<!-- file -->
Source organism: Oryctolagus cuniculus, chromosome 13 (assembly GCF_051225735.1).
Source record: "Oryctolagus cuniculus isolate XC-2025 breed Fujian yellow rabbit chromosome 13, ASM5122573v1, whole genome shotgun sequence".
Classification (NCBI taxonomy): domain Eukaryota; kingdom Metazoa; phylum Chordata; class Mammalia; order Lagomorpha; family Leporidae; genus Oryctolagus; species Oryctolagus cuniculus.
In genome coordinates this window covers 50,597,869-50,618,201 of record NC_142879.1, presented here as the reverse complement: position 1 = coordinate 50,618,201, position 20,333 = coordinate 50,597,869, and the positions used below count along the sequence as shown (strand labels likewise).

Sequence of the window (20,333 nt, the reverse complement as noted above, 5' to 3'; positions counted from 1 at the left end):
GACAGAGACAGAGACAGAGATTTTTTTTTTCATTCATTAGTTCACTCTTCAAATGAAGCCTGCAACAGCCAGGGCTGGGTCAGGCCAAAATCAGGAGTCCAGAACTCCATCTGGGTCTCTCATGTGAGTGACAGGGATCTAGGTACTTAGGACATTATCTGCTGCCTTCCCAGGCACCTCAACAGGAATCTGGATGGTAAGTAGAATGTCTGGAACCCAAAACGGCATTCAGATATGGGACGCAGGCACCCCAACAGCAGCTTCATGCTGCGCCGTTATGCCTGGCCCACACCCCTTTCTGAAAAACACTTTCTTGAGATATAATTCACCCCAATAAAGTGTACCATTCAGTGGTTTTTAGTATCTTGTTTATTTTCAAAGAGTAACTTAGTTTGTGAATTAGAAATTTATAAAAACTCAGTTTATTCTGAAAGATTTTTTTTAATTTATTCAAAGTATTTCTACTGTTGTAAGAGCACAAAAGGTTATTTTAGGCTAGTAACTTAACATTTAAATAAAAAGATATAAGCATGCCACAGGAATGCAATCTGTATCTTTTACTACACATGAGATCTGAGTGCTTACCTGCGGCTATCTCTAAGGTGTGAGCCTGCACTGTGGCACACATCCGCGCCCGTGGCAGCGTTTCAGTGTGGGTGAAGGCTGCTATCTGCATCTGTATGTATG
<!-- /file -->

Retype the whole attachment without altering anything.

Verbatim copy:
Source organism: Oryctolagus cuniculus, chromosome 13 (assembly GCF_051225735.1).
Source record: "Oryctolagus cuniculus isolate XC-2025 breed Fujian yellow rabbit chromosome 13, ASM5122573v1, whole genome shotgun sequence".
Classification (NCBI taxonomy): domain Eukaryota; kingdom Metazoa; phylum Chordata; class Mammalia; order Lagomorpha; family Leporidae; genus Oryctolagus; species Oryctolagus cuniculus.
In genome coordinates this window covers 50,597,869-50,618,201 of record NC_142879.1, presented here as the reverse complement: position 1 = coordinate 50,618,201, position 20,333 = coordinate 50,597,869, and the positions used below count along the sequence as shown (strand labels likewise).

Sequence of the window (20,333 nt, the reverse complement as noted above, 5' to 3'; positions counted from 1 at the left end):
GACAGAGACAGAGACAGAGATTTTTTTTTTCATTCATTAGTTCACTCTTCAAATGAAGCCTGCAACAGCCAGGGCTGGGTCAGGCCAAAATCAGGAGTCCAGAACTCCATCTGGGTCTCTCATGTGAGTGACAGGGATCTAGGTACTTAGGACATTATCTGCTGCCTTCCCAGGCACCTCAACAGGAATCTGGATGGTAAGTAGAATGTCTGGAACCCAAAACGGCATTCAGATATGGGACGCAGGCACCCCAACAGCAGCTTCATGCTGCGCCGTTATGCCTGGCCCACACCCCTTTCTGAAAAACACTTTCTTGAGATATAATTCACCCCAATAAAGTGTACCATTCAGTGGTTTTTAGTATCTTGTTTATTTTCAAAGAGTAACTTAGTTTGTGAATTAGAAATTTATAAAAACTCAGTTTATTCTGAAAGATTTTTTTTAATTTATTCAAAGTATTTCTACTGTTGTAAGAGCACAAAAGGTTATTTTAGGCTAGTAACTTAACATTTAAATAAAAAGATATAAGCATGCCACAGGAATGCAATCTGTATCTTTTACTACACATGAGATCTGAGTGCTTACCTGCGGCTATCTCTAAGGTGTGAGCCTGCACTGTGGCACACATCCGCGCCCGTGGCAGCGTTTCAGTGTGGGTGAAGGCTGCTATCTGCATCTGTATGTATG